Congress shouldn’t get carried away by Lakhimpur Kheri. Fix structural issues
Politics essentially is about seizing the moment, of being first off the block against rivals. That’s what Priyanka Gandhi Vadra did in Uttar Pradesh (UP)’s Lakhimpur Kheri where four protesting farmers were mowed down by the cavalcade of a union minister’s son.
Almost overnight, the Congress, which had been off the people’s radar in the poll-bound state, got to dominate the talking space, even as chief minister (CM) Yogi Adityanath’s stronger rivals, the Samajwadi Party (SP)’s Akhilesh Yadav and the Bahujan Samaj Party (BSP)’s Mayawati, watched from faraway Lucknow.
A riveting spectacle it was of a Gandhi family member leading by example to galvanise cadres across factions and divides that afflict the Congress. The optics got better when Rahul Gandhi joined his sister in the company of Charanjit Singh Channi and Bhupesh Bhagel, the CMs of Punjab and Chattisgarh. Such was the domino effect that in real-time terms, the party’s poll prospects seemed to have gotten better in Punjab, where it has self-flagellated no end, as also the adjoining Uttarakhand.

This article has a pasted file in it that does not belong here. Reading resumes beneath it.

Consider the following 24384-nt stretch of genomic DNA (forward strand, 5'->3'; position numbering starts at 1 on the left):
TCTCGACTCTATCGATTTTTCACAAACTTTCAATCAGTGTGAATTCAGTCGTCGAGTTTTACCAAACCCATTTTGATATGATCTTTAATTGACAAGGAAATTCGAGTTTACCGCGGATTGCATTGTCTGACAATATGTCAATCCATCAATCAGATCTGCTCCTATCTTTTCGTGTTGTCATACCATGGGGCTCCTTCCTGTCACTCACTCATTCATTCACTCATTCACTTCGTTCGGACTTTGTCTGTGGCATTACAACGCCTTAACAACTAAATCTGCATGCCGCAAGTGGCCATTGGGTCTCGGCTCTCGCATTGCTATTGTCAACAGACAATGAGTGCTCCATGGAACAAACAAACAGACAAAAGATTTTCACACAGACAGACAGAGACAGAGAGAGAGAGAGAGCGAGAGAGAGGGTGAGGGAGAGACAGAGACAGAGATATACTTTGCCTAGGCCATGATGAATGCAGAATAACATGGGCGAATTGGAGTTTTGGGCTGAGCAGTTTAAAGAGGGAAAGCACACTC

Even the fissures embodied by reformists in the party’s central architecture seemed to be on the mend. Almost on cue, a prominent G-23 member, Bhupinder Singh Hooda rushed in solidarity from Haryana, Navjot Sidhu from Punjab, Harish Rawat from Uttarakhand and Sachin Pilot from Rajasthan. They all were stopped at UP’s borders—but not before they’d shown that the Congress has its limbs intact!
Will Lakhimpur Kheri be another flash in the pan?
Yet, the question remains whether the grand old party is up for a fight in UP and elsewhere? Or is Priyanka’s dramatic wee-hour appearance and detention on October 6 at Sitapur, over a 100 km off the trouble spot in Kheri, another flash in the pan?
The scepticism is valid as the brother-sister duo’s 2020 photo-op was no less poignant in Hathras where the Yogi administration cremated a Dalit gang-rape victim against her family’s wishes. The Gandhi siblings departed from the issue midway through, with no ground-effort at building a movement around “atrocities against scheduled castes”, despite Dalits being the Congress’s bulwark till the BSP stole the ground beneath their feet in the early 1990s.
The follow through was no less dismal on the 2017 farmers’ stir that the party brass led in Madhya Pradesh’s Mandsaur or Rahul Gandhi’s much-televised 2011 support for the agitation against land acquisition (by the Mayawati regime) in UP’s Bhatta-Parsaul.